|Numéro de publication||US7717924 B2|
|Type de publication||Octroi|
|Numéro de demande||US 10/898,556|
|Date de publication||18 mai 2010|
|Date de dépôt||26 juil. 2004|
|Date de priorité||3 mai 1996|
|État de paiement des frais||Payé|
|Autre référence de publication||US6800080, US20050055034|
|Numéro de publication||10898556, 898556, US 7717924 B2, US 7717924B2, US-B2-7717924, US7717924 B2, US7717924B2|
|Inventeurs||James S. Bates|
|Cessionnaire d'origine||Boston Scientific Scimed, Inc.|
|Exporter la citation||BiBTeX, EndNote, RefMan|
|Citations de brevets (104), Citations hors brevets (3), Classifications (5), Événements juridiques (1)|
|Liens externes: USPTO, Cession USPTO, Espacenet|
This is a continuation of U.S. application Ser. No. 09/588,373, filed Dec. 22, 1999, now U.S. Pat. No. 6,800,080 which is a continuation of U.S. application Ser. No. 09/084,135, filed May 22, 1998, and issued as U.S. Pat. No. 6,096,053, which is a continuation-in-part of U.S. application Ser. No. 08/642,756, filed May 3, 1996, and issued as U.S. Pat. No. 5,935,139. Also, U.S. Pat. No. 5,160,336 is incorporated herein by reference.
The present invention deals with a retrieval device for removing material from a body.
Biological material, such as stones, can reside at least in the kidney, ureter, or biliary duct. Stones can be extremely painful and require medical treatment. Removal of stones from the body has been accomplished by two methods in the past. The first method is stone removal through conventional surgery; a treatment with obvious disadvantages, risks and drawbacks. The second method is to remove stones under the guidance of an endoscope. In this method a grasping device is guided through the body tract to the site of the stone and is used to grasp and remove the stone under endoscopic guidance. Grasping devices which have been used in the past for the removal of stones include basket devices that have generally straight legs that bow outward from the center of the basket.
The invention provides a device and method for retrieval of material from a body. More particularly, the invention relates to a device and method for immobilizing a stone in the body with a basket of the device so the stone can be effectively fragmented and then allowing the stone and/or the pieces thereof to be removed via the basket which is formed, pursuant to the invention, of multiple, spiral-shaped, generally parallel, non-overlapping, and non-intersecting legs that are flexible and relatively closely spaced to each other (e.g., no more than about 2 mm apart).
The retrieval device of the invention includes the basket, a sheath movable relative to the basket, and a handle. The basket has spiral-shaped legs disposed around a central axis. The spiral-shaped legs have improved flexibility and moveability. In an intermediate section of the basket, the spiral-shaped legs are disposed substantially parallel to one another around the central axis. The legs do not intersect. Intersecting legs tend to restrain basket leg flexibility.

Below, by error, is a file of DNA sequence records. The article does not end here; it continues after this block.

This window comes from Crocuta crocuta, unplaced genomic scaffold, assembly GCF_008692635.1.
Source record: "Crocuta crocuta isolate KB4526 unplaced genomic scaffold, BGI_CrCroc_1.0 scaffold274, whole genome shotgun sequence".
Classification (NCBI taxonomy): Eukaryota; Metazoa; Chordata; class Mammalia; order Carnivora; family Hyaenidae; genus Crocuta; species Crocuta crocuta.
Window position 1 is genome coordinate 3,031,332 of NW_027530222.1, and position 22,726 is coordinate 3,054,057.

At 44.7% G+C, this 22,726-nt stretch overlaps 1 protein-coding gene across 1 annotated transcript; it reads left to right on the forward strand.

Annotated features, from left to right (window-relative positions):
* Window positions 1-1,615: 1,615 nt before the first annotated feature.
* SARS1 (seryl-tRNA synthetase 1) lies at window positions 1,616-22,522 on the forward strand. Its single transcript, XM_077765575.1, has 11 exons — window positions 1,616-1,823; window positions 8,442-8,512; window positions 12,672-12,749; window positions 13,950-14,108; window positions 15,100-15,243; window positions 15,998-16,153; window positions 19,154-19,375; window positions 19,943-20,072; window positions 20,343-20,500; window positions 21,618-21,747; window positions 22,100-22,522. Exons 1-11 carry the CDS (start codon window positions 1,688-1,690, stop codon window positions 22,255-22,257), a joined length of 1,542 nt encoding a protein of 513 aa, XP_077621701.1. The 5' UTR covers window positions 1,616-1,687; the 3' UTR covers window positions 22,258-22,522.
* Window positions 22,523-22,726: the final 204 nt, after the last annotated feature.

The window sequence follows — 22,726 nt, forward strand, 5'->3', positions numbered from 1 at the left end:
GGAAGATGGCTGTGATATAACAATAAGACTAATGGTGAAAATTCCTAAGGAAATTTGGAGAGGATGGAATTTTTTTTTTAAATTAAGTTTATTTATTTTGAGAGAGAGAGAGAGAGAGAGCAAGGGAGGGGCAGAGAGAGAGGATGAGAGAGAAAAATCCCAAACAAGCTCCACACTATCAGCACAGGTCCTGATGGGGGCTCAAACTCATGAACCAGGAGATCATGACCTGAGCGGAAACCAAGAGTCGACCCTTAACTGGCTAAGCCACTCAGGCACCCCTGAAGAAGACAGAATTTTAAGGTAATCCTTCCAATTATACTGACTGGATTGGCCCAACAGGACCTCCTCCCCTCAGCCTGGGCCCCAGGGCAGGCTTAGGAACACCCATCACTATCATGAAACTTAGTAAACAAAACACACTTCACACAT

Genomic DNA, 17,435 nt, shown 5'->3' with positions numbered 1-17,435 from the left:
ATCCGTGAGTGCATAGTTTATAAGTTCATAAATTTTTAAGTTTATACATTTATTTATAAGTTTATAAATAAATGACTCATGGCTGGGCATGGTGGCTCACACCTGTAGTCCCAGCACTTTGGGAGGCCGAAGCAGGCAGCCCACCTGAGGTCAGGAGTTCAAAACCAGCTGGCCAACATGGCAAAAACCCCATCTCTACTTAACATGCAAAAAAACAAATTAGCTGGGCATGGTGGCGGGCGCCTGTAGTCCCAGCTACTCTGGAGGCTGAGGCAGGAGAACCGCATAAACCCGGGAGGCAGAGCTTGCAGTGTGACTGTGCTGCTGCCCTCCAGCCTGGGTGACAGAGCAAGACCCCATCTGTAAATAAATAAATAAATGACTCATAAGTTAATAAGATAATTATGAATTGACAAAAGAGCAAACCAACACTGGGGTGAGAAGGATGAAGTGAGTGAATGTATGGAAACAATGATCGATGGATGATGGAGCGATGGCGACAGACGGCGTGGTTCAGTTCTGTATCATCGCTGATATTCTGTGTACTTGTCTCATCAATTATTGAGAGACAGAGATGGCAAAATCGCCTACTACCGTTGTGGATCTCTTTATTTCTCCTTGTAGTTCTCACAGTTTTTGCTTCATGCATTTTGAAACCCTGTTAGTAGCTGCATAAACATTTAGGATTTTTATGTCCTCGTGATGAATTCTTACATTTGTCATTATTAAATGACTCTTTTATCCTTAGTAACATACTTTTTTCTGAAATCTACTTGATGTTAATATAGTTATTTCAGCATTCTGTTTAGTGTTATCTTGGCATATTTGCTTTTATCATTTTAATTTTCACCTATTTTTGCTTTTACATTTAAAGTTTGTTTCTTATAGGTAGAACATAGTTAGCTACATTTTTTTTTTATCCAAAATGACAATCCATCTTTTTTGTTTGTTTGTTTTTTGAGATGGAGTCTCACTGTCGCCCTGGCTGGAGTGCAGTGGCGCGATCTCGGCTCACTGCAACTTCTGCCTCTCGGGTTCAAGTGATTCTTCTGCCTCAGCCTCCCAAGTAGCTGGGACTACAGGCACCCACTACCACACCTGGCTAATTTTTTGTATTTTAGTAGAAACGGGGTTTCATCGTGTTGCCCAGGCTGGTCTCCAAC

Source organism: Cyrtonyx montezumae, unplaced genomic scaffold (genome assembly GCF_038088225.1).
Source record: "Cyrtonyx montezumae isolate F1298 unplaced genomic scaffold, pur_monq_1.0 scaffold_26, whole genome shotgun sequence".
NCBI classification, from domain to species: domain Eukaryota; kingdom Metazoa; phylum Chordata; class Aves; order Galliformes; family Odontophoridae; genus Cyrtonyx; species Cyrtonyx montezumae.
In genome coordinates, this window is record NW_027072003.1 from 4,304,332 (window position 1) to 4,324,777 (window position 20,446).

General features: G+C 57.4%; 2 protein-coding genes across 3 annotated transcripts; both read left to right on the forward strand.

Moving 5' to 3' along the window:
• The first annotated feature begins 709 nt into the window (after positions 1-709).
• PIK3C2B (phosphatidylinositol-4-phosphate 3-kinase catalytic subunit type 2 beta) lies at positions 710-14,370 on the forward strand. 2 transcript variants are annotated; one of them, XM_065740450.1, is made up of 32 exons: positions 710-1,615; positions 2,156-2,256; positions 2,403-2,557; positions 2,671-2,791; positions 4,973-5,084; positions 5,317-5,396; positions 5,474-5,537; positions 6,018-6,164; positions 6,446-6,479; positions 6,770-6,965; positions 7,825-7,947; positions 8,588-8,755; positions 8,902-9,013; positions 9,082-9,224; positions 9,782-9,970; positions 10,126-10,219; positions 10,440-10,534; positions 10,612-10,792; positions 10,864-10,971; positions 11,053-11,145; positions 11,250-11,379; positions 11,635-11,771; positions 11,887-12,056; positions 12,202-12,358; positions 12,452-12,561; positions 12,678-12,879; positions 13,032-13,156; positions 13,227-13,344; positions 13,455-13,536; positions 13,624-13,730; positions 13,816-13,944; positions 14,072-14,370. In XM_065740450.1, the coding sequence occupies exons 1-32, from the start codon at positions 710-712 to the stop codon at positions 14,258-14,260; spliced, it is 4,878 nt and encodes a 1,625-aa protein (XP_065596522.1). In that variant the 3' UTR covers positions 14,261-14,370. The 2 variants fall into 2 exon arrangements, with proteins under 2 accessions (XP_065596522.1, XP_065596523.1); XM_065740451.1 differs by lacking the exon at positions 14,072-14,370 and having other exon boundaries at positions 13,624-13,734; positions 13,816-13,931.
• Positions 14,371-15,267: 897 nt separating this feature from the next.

In one aspect, the invention relates to a device for retrieving material from a body. The device includes a sheath having a lumen extending therethrough and having a distal end. The device also includes a basket movable relative to the sheath from a retracted position in which the basket is withdrawn within the lumen of the sheath and an expanded position in which the basket is extended beyond the distal end of the sheath and open. The basket comprises a first portion and a second portion with two or more legs extending from the first portion to the second portion. The basket further comprises an intermediate portion between the first and second portions in which the legs are, when the basket is expanded, spirally arranged, substantially parallel, and non-intersecting. The intermediate portion of the basket is displaced radially outward relative to the first and second portions when the basket is in the expanded position. When in the expanded position, the basket can provide a support surface for the material when it is being fragmented, and it can further be used to capture the fragmented material.
Embodiments of this aspect of the invention can include the following features. For example, in one embodiment, the legs of the intermediate portion of the basket may be spaced about 0.0787 inches to 0.394 inches apart. In another embodiment, an elongate member may extend within the lumen of the sheath and may be operably attached to the basket such that movement of the elongate member relative to the sheath results in the basket moving between the expanded and retracted positions.